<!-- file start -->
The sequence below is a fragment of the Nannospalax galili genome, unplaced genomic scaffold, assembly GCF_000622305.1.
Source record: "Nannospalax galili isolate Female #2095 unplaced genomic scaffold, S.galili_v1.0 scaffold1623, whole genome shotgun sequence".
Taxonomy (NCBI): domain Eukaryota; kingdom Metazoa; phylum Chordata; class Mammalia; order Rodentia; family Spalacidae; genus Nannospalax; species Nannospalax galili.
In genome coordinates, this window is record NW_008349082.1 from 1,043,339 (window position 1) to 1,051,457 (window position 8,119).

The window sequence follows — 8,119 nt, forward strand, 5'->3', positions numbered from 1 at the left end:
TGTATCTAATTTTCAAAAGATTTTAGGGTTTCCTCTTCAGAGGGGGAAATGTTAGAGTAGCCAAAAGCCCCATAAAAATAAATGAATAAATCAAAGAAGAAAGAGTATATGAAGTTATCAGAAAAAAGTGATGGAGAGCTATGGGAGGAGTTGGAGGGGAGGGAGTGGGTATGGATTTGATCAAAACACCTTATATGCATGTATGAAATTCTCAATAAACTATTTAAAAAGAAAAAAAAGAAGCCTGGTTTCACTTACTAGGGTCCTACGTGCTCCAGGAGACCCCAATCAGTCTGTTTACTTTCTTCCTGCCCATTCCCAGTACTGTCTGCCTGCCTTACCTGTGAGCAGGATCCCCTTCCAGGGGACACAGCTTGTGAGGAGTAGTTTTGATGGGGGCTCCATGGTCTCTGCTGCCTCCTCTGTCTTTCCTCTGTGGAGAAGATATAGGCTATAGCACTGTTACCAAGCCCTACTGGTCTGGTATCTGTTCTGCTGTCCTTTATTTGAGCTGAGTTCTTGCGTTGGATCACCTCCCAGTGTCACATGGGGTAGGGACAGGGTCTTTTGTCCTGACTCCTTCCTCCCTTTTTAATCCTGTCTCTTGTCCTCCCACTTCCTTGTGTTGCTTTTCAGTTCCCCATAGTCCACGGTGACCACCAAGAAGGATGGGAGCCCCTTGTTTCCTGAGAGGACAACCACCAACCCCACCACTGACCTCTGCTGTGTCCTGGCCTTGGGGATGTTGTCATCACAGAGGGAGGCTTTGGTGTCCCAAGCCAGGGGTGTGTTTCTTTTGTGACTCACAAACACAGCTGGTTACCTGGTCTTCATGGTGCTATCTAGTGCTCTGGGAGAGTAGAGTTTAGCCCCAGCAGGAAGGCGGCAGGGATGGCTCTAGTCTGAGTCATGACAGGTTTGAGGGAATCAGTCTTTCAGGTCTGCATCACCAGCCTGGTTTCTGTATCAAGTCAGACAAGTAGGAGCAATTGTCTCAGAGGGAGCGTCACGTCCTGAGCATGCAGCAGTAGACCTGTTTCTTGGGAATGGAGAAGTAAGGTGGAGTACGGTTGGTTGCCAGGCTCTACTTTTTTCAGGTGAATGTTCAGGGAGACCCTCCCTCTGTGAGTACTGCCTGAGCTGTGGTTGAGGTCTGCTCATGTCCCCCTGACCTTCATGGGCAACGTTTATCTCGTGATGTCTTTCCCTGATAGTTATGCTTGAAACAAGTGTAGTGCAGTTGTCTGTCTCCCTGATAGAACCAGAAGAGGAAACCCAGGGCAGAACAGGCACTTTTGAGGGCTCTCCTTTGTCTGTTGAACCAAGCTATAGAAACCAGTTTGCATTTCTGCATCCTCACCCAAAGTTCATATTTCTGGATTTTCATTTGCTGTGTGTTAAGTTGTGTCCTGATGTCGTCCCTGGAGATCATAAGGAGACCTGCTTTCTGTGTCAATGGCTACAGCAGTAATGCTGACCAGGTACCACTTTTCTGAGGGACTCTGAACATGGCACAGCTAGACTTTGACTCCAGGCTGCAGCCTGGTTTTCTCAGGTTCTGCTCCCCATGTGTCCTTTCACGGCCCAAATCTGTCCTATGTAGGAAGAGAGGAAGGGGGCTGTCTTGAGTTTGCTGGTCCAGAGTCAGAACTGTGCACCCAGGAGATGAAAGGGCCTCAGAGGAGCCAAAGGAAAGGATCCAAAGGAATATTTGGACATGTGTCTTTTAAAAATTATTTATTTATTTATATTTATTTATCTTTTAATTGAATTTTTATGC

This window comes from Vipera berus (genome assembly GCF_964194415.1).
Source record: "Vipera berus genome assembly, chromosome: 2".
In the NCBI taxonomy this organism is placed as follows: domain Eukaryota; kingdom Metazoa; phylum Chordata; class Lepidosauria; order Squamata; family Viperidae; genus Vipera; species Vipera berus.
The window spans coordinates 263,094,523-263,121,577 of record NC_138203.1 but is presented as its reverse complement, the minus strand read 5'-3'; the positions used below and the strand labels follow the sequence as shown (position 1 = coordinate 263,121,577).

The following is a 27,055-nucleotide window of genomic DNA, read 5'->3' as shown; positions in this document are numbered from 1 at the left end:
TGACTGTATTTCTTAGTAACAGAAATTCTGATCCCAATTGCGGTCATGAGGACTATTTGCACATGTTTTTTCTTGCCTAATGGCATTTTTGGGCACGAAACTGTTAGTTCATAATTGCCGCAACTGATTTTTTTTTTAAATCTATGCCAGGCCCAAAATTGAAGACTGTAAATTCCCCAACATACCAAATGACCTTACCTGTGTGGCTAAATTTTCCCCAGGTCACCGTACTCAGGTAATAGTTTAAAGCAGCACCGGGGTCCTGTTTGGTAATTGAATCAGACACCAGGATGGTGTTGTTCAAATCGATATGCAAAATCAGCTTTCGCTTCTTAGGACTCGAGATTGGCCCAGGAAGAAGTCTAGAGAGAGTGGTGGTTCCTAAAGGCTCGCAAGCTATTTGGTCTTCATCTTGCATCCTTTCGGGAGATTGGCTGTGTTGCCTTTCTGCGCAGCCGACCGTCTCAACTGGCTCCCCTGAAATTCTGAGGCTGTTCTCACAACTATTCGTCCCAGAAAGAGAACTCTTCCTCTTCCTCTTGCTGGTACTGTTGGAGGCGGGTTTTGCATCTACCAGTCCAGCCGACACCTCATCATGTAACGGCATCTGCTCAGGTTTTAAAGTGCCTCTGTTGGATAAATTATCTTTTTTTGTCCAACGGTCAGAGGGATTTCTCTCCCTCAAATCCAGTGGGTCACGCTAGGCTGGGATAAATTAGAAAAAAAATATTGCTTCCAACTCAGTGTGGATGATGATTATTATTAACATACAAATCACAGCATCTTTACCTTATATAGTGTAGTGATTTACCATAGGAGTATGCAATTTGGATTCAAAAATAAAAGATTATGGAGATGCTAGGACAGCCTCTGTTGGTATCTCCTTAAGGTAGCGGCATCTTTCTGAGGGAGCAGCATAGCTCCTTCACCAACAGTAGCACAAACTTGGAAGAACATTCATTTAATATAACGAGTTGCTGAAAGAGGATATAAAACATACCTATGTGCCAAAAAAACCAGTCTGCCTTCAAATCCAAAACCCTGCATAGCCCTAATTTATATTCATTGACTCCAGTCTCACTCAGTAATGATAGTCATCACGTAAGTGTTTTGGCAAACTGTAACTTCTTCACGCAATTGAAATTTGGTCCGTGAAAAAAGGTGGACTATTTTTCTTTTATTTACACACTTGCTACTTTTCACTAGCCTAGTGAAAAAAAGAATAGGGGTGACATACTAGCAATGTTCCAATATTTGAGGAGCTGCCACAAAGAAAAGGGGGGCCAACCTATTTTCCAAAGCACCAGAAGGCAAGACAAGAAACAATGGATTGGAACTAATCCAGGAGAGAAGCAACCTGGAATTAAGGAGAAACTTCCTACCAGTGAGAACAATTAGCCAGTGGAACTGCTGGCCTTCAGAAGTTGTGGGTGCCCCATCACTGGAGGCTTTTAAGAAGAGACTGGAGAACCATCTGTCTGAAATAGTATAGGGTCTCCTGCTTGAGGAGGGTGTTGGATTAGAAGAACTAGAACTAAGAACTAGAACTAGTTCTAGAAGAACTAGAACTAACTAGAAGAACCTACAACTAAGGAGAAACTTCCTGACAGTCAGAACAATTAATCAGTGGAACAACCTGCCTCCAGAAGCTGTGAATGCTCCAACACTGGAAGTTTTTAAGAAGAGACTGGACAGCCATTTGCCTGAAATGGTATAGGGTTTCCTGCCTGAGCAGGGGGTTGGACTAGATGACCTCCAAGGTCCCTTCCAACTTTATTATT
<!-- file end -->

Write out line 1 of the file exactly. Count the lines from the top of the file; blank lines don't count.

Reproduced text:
The sequence below is a fragment of the Nannospalax galili genome, unplaced genomic scaffold, assembly GCF_000622305.1.